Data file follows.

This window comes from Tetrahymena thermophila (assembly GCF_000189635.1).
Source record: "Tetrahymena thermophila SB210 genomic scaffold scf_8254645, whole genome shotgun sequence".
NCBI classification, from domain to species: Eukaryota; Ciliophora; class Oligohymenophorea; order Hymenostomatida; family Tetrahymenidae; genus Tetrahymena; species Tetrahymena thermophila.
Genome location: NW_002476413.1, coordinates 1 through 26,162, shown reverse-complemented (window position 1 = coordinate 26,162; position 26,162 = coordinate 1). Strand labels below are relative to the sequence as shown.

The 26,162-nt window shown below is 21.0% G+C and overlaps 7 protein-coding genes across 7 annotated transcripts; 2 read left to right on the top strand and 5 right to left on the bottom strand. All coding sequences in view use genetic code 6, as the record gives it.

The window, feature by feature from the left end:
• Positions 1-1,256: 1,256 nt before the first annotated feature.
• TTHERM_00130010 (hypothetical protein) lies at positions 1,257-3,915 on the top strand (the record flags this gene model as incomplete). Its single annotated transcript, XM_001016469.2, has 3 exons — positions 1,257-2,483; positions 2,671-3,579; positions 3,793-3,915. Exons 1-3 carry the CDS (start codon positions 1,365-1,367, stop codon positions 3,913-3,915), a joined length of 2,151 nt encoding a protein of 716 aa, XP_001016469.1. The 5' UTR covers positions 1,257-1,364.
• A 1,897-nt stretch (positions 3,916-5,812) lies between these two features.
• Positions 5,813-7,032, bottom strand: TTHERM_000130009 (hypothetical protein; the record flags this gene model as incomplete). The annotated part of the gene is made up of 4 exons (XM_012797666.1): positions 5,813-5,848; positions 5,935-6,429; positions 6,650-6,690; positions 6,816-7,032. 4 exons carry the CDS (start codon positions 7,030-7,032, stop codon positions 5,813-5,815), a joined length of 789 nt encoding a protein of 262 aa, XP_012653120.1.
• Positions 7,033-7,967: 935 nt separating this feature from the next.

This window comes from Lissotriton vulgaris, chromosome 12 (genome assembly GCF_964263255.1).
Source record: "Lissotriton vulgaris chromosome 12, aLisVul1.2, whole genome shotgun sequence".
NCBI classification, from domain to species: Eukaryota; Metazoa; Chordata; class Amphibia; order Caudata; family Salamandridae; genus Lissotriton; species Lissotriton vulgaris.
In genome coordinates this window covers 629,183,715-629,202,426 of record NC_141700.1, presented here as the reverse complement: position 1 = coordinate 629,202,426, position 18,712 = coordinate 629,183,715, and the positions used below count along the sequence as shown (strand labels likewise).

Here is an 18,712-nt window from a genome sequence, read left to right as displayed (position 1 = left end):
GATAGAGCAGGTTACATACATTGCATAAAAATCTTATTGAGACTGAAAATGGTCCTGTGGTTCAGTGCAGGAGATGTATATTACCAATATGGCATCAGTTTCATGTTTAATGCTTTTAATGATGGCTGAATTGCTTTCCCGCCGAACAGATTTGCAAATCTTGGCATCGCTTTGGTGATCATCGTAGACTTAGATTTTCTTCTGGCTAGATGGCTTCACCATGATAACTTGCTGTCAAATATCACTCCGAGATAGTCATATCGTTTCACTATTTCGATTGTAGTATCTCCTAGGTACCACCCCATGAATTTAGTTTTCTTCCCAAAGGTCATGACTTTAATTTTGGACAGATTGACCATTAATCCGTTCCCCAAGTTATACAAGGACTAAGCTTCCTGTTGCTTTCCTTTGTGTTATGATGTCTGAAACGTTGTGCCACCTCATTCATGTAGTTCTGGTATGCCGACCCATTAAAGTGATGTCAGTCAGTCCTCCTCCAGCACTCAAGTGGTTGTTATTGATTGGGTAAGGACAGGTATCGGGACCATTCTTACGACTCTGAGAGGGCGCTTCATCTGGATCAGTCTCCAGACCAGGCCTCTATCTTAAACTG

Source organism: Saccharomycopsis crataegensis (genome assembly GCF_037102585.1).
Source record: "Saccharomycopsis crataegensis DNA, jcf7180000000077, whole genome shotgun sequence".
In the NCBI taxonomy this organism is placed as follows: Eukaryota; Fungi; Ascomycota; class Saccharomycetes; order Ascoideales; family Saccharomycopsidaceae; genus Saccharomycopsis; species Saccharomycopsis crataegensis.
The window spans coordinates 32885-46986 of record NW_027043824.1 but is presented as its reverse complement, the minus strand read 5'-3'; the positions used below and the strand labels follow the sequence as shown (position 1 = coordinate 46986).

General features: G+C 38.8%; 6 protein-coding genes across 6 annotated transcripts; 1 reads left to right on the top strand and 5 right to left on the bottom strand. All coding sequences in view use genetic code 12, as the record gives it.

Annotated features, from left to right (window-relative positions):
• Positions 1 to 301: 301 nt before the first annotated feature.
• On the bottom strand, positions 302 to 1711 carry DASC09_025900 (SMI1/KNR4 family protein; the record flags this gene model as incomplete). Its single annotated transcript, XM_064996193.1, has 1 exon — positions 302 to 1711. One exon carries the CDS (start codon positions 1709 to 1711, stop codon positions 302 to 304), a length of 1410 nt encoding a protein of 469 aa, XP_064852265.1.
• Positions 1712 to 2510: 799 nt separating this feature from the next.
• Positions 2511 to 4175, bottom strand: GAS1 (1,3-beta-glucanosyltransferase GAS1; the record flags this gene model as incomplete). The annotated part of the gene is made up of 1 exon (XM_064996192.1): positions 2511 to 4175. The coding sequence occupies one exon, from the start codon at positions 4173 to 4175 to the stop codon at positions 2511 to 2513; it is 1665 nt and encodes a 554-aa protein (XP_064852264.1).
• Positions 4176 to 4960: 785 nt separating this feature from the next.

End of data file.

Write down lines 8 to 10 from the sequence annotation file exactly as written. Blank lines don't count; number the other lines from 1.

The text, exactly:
• TTHERM_00130010 (hypothetical protein) lies at positions 1,257-3,915 on the top strand (the record flags this gene model as incomplete). Its single annotated transcript, XM_001016469.2, has 3 exons — positions 1,257-2,483; positions 2,671-3,579; positions 3,793-3,915. Exons 1-3 carry the CDS (start codon positions 1,365-1,367, stop codon positions 3,913-3,915), a joined length of 2,151 nt encoding a protein of 716 aa, XP_001016469.1. The 5' UTR covers positions 1,257-1,364.
• A 1,897-nt stretch (positions 3,916-5,812) lies between these two features.
• Positions 5,813-7,032, bottom strand: TTHERM_000130009 (hypothetical protein; the record flags this gene model as incomplete). The annotated part of the gene is made up of 4 exons (XM_012797666.1): positions 5,813-5,848; positions 5,935-6,429; positions 6,650-6,690; positions 6,816-7,032. 4 exons carry the CDS (start codon positions 7,030-7,032, stop codon positions 5,813-5,815), a joined length of 789 nt encoding a protein of 262 aa, XP_012653120.1.